Embarking on an overhaul of your facilities is no small task. There isn’t a “copy and paste” zero-energy building plan that will suit every school’s needs. However, there are simple steps that facility professionals can take to embrace energy efficiency, save costs, and help meet carbon reduction goals.
There are a few ways to approach retrofitting existing buildings with more efficient systems:
- Analyze current systems and metrics: Before embarking on this major project, gather key stats on your building. Review the last 24 months of utility bills, noting the age of all systems and listing current preventative maintenance measures, recent upgrades, and any major problems or damage.
- Set goals: Using your current data as a benchmark, you can now set an initial goal. This may shift down the line, but knowing where you want to go is crucial. Some goals may be to produce zero emissions by a particular date or reduce totals by a certain percentage. Others can be project-based and community oriented, such as installing renewables like solar that can generate additional energy to deliver back to the grid—allowing dollars that typically go to pay utility bills to be diverted to the classroom.
- Research potential vendors: Building a trusted team of experts is critical to getting projects off the ground. One of the most effective ways is partnering with a consultant to guide and manage the process. The right partner can reduce time to reach efficiency goals, as well as helping identify the right projects to prioritize and the best technologies and solutions to meet unique needs. Look for a project partner who has years of experience in school facilities and/or large building projects. Consider if the partner creates their own solutions or is affiliated with an equipment manufacturer. Brand-agnostic consultants who aren’t tied to pushing a specific product can be more cost-effective in the long run.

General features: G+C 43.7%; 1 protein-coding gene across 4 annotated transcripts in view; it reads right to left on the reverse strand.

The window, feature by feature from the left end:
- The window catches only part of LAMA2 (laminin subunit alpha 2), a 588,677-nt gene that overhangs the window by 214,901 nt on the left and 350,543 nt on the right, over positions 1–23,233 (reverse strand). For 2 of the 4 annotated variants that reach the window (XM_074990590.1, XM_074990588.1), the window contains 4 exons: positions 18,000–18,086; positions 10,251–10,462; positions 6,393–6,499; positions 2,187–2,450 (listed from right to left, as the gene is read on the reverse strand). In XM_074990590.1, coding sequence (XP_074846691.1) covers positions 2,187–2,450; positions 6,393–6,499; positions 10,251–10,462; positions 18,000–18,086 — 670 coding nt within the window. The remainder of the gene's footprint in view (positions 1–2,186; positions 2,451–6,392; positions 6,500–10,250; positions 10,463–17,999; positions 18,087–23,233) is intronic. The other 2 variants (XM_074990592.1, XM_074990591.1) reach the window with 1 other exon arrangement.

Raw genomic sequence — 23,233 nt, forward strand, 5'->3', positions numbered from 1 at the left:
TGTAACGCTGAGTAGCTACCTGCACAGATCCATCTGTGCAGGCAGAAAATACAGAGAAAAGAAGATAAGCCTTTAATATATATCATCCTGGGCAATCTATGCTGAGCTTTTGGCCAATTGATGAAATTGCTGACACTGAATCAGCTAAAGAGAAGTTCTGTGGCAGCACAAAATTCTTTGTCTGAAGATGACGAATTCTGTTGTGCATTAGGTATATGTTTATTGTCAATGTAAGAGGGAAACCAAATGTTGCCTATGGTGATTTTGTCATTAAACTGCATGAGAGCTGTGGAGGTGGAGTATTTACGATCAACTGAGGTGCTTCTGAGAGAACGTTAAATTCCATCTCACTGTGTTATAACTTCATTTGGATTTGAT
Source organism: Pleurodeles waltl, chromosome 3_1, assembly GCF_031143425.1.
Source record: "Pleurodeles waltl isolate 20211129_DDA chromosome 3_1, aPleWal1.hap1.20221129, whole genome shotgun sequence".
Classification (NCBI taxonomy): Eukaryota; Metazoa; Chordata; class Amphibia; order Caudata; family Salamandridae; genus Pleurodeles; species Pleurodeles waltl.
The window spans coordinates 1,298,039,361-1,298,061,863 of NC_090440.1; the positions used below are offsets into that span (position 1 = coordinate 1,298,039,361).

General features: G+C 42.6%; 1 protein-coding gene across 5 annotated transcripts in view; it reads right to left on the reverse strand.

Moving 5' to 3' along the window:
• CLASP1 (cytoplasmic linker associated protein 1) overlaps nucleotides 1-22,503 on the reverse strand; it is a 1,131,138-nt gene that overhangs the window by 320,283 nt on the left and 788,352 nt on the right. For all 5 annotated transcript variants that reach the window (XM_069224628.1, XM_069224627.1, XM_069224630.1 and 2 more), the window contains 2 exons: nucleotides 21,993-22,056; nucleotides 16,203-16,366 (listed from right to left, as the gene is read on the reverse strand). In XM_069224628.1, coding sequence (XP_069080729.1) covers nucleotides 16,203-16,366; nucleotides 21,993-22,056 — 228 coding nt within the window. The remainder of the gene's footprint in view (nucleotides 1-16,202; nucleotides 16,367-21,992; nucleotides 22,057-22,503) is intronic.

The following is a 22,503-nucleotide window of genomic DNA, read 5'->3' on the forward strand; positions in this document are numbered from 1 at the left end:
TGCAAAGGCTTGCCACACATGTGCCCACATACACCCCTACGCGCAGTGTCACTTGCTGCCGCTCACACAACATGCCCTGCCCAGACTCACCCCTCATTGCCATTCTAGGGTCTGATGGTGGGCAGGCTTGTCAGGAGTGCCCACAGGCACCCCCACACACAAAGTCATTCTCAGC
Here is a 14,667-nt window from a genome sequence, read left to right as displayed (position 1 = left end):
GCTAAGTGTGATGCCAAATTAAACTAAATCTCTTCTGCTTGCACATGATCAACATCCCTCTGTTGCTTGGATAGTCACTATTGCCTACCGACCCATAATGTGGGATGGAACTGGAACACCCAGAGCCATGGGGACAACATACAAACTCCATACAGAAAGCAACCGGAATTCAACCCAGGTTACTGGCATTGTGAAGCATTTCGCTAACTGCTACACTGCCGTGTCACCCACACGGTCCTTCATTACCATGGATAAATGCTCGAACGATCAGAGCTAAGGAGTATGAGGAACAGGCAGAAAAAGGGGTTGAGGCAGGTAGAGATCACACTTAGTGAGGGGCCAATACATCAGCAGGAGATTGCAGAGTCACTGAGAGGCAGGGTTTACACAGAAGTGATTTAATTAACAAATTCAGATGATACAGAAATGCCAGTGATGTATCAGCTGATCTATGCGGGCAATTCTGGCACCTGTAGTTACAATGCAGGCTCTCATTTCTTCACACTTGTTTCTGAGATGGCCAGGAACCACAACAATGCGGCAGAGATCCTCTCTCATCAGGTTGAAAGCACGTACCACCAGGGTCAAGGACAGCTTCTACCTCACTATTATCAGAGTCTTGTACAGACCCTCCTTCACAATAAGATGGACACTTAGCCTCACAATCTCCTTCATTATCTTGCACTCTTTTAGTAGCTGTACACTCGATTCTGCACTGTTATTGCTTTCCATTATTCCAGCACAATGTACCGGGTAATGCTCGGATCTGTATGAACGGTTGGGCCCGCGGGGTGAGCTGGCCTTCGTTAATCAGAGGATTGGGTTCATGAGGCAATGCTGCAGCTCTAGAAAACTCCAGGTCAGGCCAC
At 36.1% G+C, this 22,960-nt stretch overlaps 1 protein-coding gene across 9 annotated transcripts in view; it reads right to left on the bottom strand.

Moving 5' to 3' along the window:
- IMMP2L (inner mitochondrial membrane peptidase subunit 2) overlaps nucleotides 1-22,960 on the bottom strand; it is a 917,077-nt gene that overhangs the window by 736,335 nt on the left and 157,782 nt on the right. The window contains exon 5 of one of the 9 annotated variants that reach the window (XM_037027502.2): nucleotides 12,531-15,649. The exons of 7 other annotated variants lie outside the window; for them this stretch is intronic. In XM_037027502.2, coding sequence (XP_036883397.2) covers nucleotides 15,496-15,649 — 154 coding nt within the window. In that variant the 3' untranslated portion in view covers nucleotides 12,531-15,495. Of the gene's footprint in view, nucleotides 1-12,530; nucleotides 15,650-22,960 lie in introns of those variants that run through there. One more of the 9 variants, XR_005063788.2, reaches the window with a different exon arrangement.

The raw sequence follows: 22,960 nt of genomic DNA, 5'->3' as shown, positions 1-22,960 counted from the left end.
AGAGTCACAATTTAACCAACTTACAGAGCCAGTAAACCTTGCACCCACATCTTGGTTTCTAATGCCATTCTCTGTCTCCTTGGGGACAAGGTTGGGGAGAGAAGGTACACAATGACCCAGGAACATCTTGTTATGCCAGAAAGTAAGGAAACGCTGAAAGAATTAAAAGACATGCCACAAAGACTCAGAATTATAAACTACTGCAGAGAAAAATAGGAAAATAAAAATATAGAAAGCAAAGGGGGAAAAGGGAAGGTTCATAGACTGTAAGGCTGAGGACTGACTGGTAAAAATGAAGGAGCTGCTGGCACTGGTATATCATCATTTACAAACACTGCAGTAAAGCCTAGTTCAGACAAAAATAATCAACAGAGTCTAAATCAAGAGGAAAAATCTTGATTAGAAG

To further streamline your efforts, find an advisor whose capabilities—from consulting to designing to building—are integrated. Doing so will save you time by avoiding handoffs between various companies and will often be more cost effective.
The Foundations of Funding
The biggest reason most projects fail to get started is lack of funding. However, you have more solutions here than you realize. There are many different options when it comes to funding your project, including, but not limited to:
- Local funding and community partnerships
- Subsidies and levies
- Sale of general obligation bonds via referendums
- Low-interest loans and lease programs
- Utility incentives and rebates
- Federal and state grant programs
- Energy savings performance contracts
- Public-private partnerships
Projects are often funded by a hybrid of these financial channels. Enlisting the help of a project partner with financing capabilities will be crucial to helping you navigate funding options and determine a plan.
The bottom line is that educational facility leaders have the opportunity to effect real change when it comes to mitigating the effects our buildings have on the environment. And those goals are more accessible than you may think. Working with a trusted partner to identify the best path forward will save headaches, money, and emissions for years to come.
Jeffrey Sprau is CEO of Legence in San Jose, CA. He can be reached at email@example.com.